The outer ring presents the interpretation of the songs by artists, painters, musicians and dancers. Through interactive kiosks, users can browse through the artistic performances and paintings; and The inner ring presents discussions with scholars on the higher levels of meaning of the poem.
This presentation involved indepth analysis of six out of the twenty four songs of the Gita Govinda. Each song has been interpreted in the roughly, 19 artistic genres of painting, music and dance. Users can explore the interpretations of Gita Govinda by artists genre representing a complete world in itself, each with its own autonomy of form, symbols and techniques.
“This fusion of thought and action has built a bridge of communication between traditional art and modern technology. That you should have chosen the Gita Govinda as the first such ‘bridge’ reflects in ample measure and intellectual heights that you have achieved.”
Hari Shankar Singhania, President, J.K. Organisation, New Delhi
“It was a great experience to see how the rhythms of this marvellous poem echo through our country and have been transmuted from area to area in dance, music and painting. I hope this exhibition can go round in India and enrich the lives of the people by showing the essential unity of our traditions.”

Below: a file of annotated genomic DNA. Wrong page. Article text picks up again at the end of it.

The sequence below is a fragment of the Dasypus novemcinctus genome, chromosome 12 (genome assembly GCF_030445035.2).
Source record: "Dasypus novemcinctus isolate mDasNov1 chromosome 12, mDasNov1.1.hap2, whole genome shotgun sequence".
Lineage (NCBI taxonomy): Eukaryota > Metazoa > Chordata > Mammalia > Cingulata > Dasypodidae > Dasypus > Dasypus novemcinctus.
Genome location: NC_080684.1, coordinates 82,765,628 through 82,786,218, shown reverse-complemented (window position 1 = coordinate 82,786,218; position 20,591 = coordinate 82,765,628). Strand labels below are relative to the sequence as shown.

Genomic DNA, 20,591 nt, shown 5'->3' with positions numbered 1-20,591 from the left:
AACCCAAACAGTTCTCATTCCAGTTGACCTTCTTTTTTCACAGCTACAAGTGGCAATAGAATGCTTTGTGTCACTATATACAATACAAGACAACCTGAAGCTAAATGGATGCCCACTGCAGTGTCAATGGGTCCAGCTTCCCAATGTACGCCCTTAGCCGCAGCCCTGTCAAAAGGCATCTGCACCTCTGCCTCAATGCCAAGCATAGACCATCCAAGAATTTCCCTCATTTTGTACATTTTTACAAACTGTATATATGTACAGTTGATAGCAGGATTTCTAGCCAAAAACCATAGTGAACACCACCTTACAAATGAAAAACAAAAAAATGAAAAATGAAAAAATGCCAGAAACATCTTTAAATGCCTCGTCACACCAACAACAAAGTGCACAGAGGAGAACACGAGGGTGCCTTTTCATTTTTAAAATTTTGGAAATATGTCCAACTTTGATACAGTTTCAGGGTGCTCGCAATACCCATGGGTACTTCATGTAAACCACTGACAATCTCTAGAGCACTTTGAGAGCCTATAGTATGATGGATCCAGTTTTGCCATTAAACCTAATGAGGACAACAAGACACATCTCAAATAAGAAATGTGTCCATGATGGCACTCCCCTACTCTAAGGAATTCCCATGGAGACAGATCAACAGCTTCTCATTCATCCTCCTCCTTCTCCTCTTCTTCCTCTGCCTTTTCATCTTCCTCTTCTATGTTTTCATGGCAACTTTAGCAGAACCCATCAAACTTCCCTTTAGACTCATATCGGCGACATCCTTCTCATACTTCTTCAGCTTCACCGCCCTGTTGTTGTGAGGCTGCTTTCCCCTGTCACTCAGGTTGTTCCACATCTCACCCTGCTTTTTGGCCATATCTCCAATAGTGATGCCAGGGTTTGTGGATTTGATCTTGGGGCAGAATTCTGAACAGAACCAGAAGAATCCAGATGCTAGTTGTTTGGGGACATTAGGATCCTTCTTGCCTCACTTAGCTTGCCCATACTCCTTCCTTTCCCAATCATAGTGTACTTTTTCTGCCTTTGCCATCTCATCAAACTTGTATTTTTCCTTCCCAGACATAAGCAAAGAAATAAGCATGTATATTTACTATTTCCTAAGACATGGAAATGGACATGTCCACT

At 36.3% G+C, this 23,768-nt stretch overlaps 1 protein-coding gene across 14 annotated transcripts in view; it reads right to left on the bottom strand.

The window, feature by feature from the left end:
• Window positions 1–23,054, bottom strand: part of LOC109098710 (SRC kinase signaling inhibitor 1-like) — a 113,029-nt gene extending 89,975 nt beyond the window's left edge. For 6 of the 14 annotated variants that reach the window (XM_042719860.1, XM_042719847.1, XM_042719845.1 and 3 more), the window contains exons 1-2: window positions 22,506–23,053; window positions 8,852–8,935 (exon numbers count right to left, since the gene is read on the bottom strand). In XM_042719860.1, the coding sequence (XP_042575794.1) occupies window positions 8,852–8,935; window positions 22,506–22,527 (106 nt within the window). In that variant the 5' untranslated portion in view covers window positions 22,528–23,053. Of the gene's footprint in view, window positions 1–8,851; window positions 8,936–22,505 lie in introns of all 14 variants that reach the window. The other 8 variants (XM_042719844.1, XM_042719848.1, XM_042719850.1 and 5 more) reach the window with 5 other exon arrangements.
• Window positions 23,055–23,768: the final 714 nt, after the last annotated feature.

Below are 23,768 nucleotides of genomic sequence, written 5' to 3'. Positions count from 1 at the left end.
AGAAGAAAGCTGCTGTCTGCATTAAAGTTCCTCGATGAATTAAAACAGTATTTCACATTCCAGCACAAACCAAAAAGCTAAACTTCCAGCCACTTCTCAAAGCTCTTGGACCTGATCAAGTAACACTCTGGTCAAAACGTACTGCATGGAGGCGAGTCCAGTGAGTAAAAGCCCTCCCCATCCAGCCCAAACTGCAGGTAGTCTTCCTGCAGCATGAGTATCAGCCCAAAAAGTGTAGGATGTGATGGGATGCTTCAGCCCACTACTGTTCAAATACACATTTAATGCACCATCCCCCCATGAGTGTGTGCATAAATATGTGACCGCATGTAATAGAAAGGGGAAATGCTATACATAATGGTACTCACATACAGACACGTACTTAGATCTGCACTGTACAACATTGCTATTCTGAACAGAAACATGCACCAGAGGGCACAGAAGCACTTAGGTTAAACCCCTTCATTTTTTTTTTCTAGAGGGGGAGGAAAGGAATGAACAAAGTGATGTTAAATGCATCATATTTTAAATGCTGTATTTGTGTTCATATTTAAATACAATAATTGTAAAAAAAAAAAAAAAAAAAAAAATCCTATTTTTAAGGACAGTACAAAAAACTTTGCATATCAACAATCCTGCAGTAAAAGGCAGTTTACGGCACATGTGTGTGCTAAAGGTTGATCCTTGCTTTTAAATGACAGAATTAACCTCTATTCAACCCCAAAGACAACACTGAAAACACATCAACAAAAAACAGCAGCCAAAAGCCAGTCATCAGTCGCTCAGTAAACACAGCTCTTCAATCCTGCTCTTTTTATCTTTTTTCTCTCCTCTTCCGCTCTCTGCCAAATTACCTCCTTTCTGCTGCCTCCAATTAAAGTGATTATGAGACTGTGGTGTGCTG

Ashok Desai, Attorney-General of India
“I must congratulate the IGNCA team which has put together the Gita Govinda in Multimedia in a very impressive form under your dynamic leadership. I went through the various levels of presentations with great interest and found it very user friendly and interest evolving.”
Dr. Shyamal Ghosh, Secretary, Department of Electronics,Government of India
“The beauty of our culture and the power of new high technology combined with explosive creativity of your own conception made in indelible mark on my mind.”
R.A. Mashelkar, Director-General,
Council of Scientific & Industrial Research, New Delhi
“I believe that a new dimension has been added to those of us who are trying to formulate a comprehension about Indian Culture. What is extremely important, it seems to me, is that these threads provide a much deeper insight into the identity of the subcontinent than trying to force down the idea of the Nation State. At one level its technical competence was superb, at another level it explored India in a manner never attempted before and yet at another level it began to explore the possibility of formulating, in modern times, a new form of Cultural identity to hold this ancient garden of wisdom together.”
Romi Khosla, Architect
“A rare aesthetic experience successfully took us to the heights of creativity appreciation.”
Dr. N. Radhakrishnan
Director, Gandhi Smriti & Darshan Samiti, New Delhi
“The technology explanation of a poem of such great truth and beauty opens up enormous possibilities for this innovative presentation.”
Dr. Chitra Naik, Member, Planning Commission, New Delhi
“Fantastic! It’s terrific that technology is teaching me heritage.”
Ms. Vidya Viswanathan
“A mystical experience.”